Reviewed by: Alexander Malsan
Widowed father and his two teenage daughters
LIONS in the Bible
Courage / bravery
Why does God allow innocent people to suffer?
Why is the world the way it is? If God is all-knowing, all-powerful, and loving, would He really create a world like this? (filled with oppression, suffering, death and cruelty) Answer
Idris Elba … Dr. Nate Daniels
Sharlto Copley … Martin Battles, game reserve manager, old family friend and wildlife biologist
Iyana Halley … Meredith Daniels, Nate’s 18-year-old daughter
Leah Jeffries … Norah Daniels, Nate’s 13-year-old daughter
Riley Keough … Savanna
See all »
RVK Studios [Iceland]
Will Packer Productions
See all »
Dr. Nate Daniels (Idris Elba) would like nothing more than to forget the past few years. The best way he can is by spending time with his daughters, Meredith and Norah. After losing his ex-wife to a long and difficult battle with cancer, Nate figures he can reconnect with his daughters by taking them to visit their mother’s hometown, Monapi, in South Africa.
Where did CANCER come from? Answer
Why does God allow innocent people to suffer? Answer
What about the issue of suffering? Doesn’t this prove that there is no God and that we are on our own? Answer
Does God feel our pain? Answer
What kind of world would you create? Answer
On their first day in Monapi, Nate’s dear friend Martin (Sharlto Copley), who’s the manager of the Monapi Game Reserve, takes Nate and his daughters on a private tour of some of the more restricted areas of the reserve. Nate and the girls have a blast, coming across a pride of lions along the way. While safely at a distance from the pride, Martin explains to the girls, “The lionesses primary job is to hunt while the male’s role is to protect the pride from anyone or anything that tries to threaten them.” Good information to keep in the back of the mind, perhaps.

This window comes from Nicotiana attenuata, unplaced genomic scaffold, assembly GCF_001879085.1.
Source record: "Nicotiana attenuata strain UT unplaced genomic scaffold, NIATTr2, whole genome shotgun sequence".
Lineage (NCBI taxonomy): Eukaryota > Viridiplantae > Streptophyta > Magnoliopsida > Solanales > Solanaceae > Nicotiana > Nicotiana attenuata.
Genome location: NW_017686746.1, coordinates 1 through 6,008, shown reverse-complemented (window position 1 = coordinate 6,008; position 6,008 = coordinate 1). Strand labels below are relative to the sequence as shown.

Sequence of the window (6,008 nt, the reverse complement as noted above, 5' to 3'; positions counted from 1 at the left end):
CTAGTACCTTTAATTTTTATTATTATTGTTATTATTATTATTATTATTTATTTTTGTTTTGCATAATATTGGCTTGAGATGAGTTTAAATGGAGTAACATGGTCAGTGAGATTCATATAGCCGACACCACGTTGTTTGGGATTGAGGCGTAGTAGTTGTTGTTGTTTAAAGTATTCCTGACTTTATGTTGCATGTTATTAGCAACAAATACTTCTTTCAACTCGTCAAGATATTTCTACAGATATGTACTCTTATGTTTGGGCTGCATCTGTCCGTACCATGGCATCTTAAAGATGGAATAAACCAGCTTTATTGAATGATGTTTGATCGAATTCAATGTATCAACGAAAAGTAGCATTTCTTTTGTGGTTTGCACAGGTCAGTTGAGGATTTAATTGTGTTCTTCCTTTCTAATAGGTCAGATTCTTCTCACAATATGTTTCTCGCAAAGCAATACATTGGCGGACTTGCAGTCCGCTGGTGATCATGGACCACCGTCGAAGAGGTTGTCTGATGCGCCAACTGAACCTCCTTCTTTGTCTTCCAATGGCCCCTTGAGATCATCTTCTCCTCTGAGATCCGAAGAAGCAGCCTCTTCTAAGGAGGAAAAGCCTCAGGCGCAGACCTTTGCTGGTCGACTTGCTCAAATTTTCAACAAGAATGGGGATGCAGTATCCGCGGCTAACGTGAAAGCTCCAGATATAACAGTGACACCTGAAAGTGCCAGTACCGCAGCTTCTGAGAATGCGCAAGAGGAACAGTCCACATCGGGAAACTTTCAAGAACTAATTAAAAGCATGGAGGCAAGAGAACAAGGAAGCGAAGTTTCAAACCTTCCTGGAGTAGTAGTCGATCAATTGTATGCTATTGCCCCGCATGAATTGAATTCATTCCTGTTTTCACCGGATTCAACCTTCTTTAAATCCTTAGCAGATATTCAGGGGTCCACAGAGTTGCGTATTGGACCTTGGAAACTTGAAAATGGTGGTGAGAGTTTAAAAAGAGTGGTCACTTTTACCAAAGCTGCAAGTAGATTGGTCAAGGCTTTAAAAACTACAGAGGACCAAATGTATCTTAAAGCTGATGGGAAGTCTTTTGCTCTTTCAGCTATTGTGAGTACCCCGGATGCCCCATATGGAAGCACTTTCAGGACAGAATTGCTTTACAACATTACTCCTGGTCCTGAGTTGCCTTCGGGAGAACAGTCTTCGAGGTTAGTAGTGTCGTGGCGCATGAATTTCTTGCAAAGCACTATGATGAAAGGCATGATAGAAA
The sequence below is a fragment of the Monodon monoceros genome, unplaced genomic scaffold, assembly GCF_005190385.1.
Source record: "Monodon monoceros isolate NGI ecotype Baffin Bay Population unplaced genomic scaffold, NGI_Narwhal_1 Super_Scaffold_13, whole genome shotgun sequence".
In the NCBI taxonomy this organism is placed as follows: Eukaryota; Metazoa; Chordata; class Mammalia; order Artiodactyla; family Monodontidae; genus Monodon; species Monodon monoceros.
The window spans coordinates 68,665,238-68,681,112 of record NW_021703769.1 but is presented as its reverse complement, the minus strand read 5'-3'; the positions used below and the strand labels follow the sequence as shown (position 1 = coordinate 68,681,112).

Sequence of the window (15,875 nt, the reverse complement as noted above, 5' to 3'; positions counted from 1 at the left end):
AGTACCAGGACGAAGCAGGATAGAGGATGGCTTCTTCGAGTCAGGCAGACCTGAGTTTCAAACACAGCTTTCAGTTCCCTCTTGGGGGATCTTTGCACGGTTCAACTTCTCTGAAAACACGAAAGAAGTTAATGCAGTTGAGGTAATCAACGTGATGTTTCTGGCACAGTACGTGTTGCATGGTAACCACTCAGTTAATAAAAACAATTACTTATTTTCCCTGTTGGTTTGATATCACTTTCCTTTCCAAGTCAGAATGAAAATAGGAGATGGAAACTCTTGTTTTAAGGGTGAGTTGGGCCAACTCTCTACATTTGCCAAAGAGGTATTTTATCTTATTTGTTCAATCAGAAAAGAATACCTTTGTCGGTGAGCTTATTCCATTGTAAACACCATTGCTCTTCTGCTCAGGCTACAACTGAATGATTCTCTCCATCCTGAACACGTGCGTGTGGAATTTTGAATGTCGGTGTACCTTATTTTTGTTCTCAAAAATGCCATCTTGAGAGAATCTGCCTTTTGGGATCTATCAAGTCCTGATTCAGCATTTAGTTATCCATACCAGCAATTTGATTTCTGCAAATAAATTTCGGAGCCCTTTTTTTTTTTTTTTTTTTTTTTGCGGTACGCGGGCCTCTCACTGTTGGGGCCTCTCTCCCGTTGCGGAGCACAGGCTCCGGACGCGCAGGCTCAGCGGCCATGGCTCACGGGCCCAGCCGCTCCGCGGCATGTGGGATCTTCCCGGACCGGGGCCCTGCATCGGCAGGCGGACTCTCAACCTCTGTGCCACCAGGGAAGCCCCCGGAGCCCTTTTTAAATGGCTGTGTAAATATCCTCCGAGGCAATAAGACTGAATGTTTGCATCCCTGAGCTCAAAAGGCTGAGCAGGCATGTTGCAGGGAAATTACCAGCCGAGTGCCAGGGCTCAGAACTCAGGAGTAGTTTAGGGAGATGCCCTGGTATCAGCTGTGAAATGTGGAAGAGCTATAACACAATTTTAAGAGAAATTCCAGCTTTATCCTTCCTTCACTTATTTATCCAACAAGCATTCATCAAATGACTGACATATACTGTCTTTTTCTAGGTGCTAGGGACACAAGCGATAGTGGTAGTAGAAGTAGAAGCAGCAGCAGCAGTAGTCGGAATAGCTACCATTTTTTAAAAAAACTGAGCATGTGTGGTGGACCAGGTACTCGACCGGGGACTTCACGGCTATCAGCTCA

While on their way back, they come across a town that’s been deserted… or has it? Martin and Nate look around the various buildings and discover dozens of lifeless bodies mauled by some kind of creature. “Who or what kind of creature could have done such a heinous act?”
Martin, Nate and the girls quickly return to the jeep and try to hurry back to the reserve, when all of a sudden a villager from the town they just visited jumps in front of the jeep. Having barely survived the attack the only word he can get out to Martin is “devil.” “Devil?” everyone wonders.
In the jungle, the mighty jungle, the lion does NOT sleep tonight…
Ever since the first survival film came out back in the early 1930s (yes, it really goes back that far; I actually did the research), many survival films have followed a somewhat predictable format: we start out with the average “Joes” (or characters, with somewhat complicated backstories) who are going off somewhere dangerous and they have to work together (or not) to survive and usually one or more of the characters doesn’t make it, but everything works in the end for some of the characters. The number of survival films that have followed this formula is endless, with only a handful having broken away. The problem is that many of these survival films take so much time focusing on the survival aspect they forget to make sure the audience learns to CARE about the characters and their survival (ironic isn’t it?).
Thankfully, “Beast” is in the minority. It takes the time to develop characters we actually care about. It does so in two ways: first, it ensures that there are very few characters to focus on (too many survival films have a plethora of characters that have backstories that intertwine or have thinly-made backstories that have no-real importance to the arc of the story). Second, the film takes a few “breaths” in between the action sequences to allow the audience to see the relationships between characters (such as Nate and his daughters or Martin and Nate). Speaking of action…